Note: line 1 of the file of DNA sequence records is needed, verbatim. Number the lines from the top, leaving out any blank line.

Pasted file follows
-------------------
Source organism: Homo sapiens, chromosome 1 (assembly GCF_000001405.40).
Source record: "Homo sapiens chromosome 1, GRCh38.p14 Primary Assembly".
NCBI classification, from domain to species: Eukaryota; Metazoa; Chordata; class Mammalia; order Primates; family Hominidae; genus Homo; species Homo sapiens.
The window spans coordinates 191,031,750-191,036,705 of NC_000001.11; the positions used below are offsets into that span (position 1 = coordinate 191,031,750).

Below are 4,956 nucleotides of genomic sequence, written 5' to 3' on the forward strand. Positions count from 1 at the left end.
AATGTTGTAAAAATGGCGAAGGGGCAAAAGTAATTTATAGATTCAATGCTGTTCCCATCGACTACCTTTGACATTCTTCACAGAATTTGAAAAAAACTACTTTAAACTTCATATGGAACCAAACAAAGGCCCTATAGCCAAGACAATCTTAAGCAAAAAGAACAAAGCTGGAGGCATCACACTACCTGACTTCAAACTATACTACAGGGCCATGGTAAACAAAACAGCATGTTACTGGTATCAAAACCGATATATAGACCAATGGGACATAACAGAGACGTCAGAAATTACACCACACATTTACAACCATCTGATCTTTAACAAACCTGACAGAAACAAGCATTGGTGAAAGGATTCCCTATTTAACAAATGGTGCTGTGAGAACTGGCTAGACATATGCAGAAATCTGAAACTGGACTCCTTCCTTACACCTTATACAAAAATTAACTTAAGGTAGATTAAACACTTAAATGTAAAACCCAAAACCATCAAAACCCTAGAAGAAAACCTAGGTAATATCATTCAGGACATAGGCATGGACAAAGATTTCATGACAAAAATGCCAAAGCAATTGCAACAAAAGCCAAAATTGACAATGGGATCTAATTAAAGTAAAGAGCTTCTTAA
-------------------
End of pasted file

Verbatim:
Source organism: Homo sapiens, chromosome 1 (assembly GCF_000001405.40).